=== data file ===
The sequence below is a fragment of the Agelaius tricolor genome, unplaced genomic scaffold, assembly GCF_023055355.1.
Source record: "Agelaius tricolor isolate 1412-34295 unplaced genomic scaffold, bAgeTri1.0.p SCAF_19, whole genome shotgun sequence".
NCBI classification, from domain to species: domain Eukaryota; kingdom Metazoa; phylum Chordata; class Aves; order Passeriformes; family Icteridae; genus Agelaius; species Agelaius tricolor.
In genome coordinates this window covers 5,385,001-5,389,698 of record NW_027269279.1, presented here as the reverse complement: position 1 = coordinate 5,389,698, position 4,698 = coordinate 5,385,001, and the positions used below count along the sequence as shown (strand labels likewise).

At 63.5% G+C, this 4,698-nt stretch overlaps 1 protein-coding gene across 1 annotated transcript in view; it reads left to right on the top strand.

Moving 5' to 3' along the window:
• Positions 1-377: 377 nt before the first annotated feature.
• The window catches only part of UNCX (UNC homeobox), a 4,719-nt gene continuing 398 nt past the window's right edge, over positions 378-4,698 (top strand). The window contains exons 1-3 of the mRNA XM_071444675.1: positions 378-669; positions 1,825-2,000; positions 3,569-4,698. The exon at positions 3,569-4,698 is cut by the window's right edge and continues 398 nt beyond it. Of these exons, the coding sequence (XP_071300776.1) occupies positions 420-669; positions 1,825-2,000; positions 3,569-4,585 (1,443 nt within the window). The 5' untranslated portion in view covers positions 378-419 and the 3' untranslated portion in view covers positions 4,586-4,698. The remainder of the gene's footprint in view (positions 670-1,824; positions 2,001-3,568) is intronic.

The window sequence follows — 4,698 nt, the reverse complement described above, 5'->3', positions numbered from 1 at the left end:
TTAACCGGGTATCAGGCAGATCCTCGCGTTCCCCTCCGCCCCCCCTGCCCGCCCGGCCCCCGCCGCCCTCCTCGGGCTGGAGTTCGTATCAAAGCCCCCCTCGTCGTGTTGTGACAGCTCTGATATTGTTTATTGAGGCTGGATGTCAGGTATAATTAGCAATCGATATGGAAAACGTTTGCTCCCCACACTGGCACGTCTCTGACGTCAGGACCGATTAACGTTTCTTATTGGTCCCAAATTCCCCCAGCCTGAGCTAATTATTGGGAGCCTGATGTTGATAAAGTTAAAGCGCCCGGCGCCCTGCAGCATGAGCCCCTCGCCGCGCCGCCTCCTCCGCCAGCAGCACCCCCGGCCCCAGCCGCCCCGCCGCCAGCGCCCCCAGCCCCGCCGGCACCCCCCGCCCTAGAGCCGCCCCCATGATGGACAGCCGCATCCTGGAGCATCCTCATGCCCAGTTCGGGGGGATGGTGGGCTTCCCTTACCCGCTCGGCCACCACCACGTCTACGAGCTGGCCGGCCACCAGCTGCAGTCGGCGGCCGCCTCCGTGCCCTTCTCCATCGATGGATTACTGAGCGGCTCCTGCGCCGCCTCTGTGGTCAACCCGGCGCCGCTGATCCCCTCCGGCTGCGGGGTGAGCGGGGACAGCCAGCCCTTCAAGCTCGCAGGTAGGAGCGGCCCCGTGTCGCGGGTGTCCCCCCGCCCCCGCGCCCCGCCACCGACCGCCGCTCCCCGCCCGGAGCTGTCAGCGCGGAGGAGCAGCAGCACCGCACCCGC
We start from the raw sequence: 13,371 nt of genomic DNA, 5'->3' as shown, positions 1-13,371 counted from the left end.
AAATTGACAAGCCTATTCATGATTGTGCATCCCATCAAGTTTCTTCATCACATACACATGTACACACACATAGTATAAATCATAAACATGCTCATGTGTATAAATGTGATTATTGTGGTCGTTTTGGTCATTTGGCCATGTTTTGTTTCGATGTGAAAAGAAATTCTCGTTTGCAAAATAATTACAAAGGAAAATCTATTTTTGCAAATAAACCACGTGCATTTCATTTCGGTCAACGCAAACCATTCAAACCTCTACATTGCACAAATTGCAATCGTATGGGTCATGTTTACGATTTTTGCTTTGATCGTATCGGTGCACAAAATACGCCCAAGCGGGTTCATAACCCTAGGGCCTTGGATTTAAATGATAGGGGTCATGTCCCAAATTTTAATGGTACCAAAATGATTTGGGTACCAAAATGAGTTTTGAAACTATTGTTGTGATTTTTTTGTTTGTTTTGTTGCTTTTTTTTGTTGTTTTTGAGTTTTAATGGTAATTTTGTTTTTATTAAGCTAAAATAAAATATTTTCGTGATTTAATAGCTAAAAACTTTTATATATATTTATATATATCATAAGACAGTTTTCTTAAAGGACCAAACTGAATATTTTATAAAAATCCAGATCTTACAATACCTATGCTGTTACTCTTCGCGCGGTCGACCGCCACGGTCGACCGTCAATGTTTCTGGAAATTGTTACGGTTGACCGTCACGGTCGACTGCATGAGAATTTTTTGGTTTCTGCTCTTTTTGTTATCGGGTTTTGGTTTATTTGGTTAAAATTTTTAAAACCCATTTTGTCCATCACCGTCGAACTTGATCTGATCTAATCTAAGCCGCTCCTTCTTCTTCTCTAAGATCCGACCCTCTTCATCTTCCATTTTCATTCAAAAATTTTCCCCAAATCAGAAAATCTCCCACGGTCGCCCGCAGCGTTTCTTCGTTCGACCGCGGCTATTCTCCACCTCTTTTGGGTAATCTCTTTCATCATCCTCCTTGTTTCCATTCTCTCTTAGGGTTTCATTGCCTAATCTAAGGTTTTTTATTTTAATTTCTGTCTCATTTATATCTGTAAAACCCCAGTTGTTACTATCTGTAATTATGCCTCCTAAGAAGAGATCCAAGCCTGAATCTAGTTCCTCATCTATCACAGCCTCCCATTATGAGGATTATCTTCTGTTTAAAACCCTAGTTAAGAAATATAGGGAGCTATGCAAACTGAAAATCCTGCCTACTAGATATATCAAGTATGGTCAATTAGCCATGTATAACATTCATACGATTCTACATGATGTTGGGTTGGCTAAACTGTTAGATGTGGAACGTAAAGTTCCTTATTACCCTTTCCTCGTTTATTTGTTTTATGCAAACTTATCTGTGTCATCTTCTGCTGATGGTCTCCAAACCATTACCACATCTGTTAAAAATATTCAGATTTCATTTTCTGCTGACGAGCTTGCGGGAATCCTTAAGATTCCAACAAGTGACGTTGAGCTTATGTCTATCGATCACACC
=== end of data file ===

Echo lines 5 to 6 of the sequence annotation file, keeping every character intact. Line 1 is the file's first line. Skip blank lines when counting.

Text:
At 63.5% G+C, this 4,698-nt stretch overlaps 1 protein-coding gene across 1 annotated transcript in view; it reads left to right on the top strand.

Moving 5' to 3' along the window: